About three years before the iPhone, the must-have gadget was the Motorola Razr. It was a thing of beauty with its brushed aluminum metal casing. And it was, oh, so thin.
It was also oh, so expensive, with a price tag of over Rs 20,000. But it was unlike any cellphone that had come before it. And, for the people who could afford it, the sleek, stylishly hip Razr was everywhere. Today Motorola launched another razor sharp Razr (known as Droid Razr in other parts of the world) running on Android 2.3 (Gingerbread) and priced at Rs 33,990.
The Droid Razr is another smartphone that on the surface bears remarkable similarities with others that have come before it, namely the most recent Droid Bionic. Its biggest selling point is its ultrathin profile, large 4.3-inch screen, 1GB RAM, 1.2 GHz dual-core processor and 8MP rear camera.
Motorola RAZR comes preloaded with the Motorola MotoCast app, giving you the power to stream or download content from your PC straight to your device so your personal content is always within reach. Watch movies on a screen that sports a wider range of colors than most LCD HDTVs. And when you're tired of watching (as if), use the cinematic-quality front-facing 720p HD video camera and 8-megapixel rear-facing camera with even sharper 1080p HD video capture to create your own movies- all with image-stabilization technology to turn your life into art without breaking a sweat.
Not only does the Razr boast of being the thinnest 4G phone around at 7.1 millimeters, it also features a scratch-resistant display made by Corning, and is supposed to have a water-repellent coating. Whether this will keep it in working condition after it's accidentally left in your pants pocket on a trip through the washing machine is something I did not test. It also has a Kevlar back. But I wouldn't expect it to stop a bullet any more than I'd expect it to make a phone call after a tumble through a spin cycle.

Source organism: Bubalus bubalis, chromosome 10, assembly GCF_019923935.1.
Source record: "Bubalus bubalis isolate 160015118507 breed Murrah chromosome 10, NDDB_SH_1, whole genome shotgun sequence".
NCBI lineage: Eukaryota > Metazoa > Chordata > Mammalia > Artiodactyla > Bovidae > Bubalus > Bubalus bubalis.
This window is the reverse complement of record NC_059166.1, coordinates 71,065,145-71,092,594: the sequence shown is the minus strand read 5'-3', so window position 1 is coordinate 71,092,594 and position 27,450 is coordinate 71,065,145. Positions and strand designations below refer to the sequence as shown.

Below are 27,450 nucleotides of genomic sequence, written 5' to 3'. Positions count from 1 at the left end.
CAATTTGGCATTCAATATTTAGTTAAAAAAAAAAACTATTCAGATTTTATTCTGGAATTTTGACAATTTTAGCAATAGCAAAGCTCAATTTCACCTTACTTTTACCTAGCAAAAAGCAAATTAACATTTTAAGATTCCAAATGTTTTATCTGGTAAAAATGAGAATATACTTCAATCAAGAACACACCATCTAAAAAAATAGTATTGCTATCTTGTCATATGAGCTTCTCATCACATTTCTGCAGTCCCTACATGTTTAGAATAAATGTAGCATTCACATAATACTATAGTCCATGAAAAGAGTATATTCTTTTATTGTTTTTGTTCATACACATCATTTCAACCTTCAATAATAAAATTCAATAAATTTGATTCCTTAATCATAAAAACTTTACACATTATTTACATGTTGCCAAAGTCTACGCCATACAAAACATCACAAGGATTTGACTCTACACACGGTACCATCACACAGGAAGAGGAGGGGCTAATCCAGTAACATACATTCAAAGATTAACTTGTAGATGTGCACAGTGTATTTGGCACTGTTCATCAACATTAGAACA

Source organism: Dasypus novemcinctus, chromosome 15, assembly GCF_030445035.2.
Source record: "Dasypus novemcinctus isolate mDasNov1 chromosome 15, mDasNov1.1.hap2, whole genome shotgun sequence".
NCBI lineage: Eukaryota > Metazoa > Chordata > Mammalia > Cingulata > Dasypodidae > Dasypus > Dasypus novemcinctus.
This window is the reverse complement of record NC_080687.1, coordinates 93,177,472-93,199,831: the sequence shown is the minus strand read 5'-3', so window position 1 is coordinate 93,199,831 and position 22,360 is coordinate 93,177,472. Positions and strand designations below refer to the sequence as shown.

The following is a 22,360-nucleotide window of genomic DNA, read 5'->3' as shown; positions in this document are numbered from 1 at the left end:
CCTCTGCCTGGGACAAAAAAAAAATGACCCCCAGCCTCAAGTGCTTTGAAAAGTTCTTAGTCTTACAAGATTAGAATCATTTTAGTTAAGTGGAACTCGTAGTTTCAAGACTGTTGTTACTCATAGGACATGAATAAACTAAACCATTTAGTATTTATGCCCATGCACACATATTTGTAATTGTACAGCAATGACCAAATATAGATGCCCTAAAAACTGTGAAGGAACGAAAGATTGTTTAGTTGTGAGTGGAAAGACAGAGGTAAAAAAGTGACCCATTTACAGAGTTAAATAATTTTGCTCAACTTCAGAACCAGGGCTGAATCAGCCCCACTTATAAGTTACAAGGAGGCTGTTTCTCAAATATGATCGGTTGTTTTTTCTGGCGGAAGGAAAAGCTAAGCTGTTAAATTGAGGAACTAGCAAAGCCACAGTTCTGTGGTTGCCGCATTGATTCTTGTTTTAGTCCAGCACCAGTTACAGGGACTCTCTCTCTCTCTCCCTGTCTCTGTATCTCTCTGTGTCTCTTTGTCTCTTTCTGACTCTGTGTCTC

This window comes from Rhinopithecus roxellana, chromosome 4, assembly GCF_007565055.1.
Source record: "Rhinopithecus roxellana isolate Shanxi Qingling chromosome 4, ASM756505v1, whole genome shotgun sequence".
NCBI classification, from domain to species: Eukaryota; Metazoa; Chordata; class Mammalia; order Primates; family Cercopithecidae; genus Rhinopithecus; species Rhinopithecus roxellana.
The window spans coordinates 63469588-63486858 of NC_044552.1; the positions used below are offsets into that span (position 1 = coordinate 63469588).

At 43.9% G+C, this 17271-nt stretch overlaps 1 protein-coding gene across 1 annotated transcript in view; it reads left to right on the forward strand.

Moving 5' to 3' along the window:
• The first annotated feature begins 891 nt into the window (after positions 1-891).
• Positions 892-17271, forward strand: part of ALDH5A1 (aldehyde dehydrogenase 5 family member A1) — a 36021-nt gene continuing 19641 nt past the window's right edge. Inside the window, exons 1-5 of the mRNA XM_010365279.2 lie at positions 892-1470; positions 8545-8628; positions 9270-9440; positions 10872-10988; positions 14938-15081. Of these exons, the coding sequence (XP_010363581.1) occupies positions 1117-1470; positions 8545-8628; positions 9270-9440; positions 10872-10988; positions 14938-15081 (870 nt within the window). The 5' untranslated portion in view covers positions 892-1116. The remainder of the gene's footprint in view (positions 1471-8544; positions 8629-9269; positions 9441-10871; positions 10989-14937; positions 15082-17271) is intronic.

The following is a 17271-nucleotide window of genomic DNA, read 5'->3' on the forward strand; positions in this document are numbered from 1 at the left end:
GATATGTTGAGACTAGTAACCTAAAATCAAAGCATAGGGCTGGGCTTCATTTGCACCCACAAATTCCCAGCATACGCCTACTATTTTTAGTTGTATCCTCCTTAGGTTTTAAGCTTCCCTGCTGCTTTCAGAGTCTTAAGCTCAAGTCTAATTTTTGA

The display of the Razr is similar to the Bionic. I still find the screen a little busy and overly complicated. A new feature on the Razr that lists favorite contacts as picture icons at the top of the screen does help to add a little simplicity to an otherwise jumbled setup. Just a tap on a picture, and you're calling or texting almost immediately. Unfortunately, the simple features seem to end there. It's social media overload. The multiple screens are capable of throwing so much information at you at any given time that it's hard to keep up with what's going on.
For example, one screen can be set so that all it does is constantly scroll pictures that your friends have posted on Facebook. Extraneous and unnecessary. About 90 percent of the time I couldn't care less what cutesy saying or adorable cat picture friends are posting when I'm looking at Facebook. Why do I need to see it flash across my phone's screen when all I want to do is check my email or text a friend who has actually seen me in person?
On the plus side, the Razr is absolutely one of the lightest phones I have ever tested. So much so, that I originally considered it inferior just by weight alone. But it seems to have the performance heft to give about any smartphone a run for its money. It certainly has style, and whether or not it's the smartphone for you depends on how deeply involved you want to be in social media.
The simplicity of earlier Droid models and, yes, the iPhone seem to follow the KISS (keep it simple, stupid) method of communication. The Razr seems to be a contradiction with its simple, sturdy exterior, but with a cacophony of software and apps to keep you tapping, flipping and pinching to the point of media madness.
The Razr series was released in 2004 and was a huge success worldwide. Reportedly, Motorola sold more than 130 million units of the device, one of the best-selling clamshell phones globally. Motorola RAZR 2, marketed as more sleeker and stabler than the previous Razr, was launched in 2007. The new handset is expected to be the key bets for the company in the smartphone segment, which is witnessing strong competition from Apple and Samsung.
The smartphone market globally grew 42.6 per cent during the quarter-ended September to reach 118.1 million units, with Samsung, Apple and Nokia in the lead, according to research company IDC.